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Climate change is the long-term shifts in temperature and weather patterns. These changes happen continuously and (sometimes) naturally due to numerous aspects, including variations in the solar cycle. However, since the 1800s, our various activities have become the leading cause of climate change, or maybe more accurately, the climate crisis. We are seeing unprecedented and record-setting temperatures that are affecting millions of people and also affecting nearly every industry. We discuss how climate change is affecting the data center industry and how data center operations are dealing with the climate crisis.
Data Center Outages Caused by Record Temperatures
Several cloud data center operations in the United Kingdom experienced outages as a result of record temperatures in the country. Based in Los Angeles, 104-degree weather happens nearly every summer, but these temperatures are record-setting for the United Kingdom. London experienced severe drought, brush fires, melting streets, airport runways, buckling train tracks, and data center outages that affected connectivity for many businesses and individuals.
The unprecedented temperature caused issues with the data centers’ cooling system. Data center cooling is a complex system that uses various stages, which can include temperature analysis from a nearby weather station. The issue is that these systems weren’t designed for weather this hot.
Data center operations that operate at 100 percent capacity have difficulty dealing with extremely high temperatures because they are already at capacity. Data centers that don’t operate 100 percent have a better chance at high external temperatures because the equipment isn’t working as hard. Google, Microsoft, and Cloudflare all experienced data center outages because they are most likely operating at or near full capacity.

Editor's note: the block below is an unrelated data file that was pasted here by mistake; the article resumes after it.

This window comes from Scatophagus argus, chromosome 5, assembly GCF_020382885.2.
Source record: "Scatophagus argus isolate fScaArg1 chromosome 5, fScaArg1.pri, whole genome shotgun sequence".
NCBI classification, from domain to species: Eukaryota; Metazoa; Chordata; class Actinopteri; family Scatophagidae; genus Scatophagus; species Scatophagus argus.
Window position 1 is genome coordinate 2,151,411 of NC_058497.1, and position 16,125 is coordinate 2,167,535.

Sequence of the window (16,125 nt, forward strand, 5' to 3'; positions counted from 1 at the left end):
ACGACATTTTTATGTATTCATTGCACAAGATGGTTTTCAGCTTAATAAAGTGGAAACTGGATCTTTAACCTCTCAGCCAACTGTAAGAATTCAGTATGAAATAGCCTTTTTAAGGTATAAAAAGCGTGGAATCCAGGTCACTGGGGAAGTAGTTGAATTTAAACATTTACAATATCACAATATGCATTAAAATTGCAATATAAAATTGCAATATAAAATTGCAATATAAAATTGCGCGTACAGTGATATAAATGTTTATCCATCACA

Google Cloud couldn’t handle the heat and wanted to prevent additional damage to their machines, so the cloud provider powered down a portion of their systems to prevent supplementary problems.
What Are Traditional Data Center Cooling Systems?
Cooling a data center operation and its servers are achieved by eliminating excess heat from the air and exchanging it with cooler air. This can be done in various ways, including venting the hot air outside and replacing it with new cooled outside air and having that circulate the facility. Another method is by recycling the internet air by cooling it. This is done using a hot and cold aisle method to boost the cooling efficacy.
Another method is venting outside hot air and drawing pre-chilled air into the facility. This method is called free cooling and only works for data center operations in colder areas. Besides more traditional air-cooling methods such as CRAC units (computer room AC units) or CRAH (computer room air handler units), data center operations have now incorporated liquid cooling methods as well.
What Is Data Center Liquid Cooling Technology?
Liquid cooling is a newer data center cooling technology that can be more efficient and cost-effective. Liquid is more effective than air at transferring heat away from data center servers. It can also benefit high-density and edge-computing data centers that generate more heat.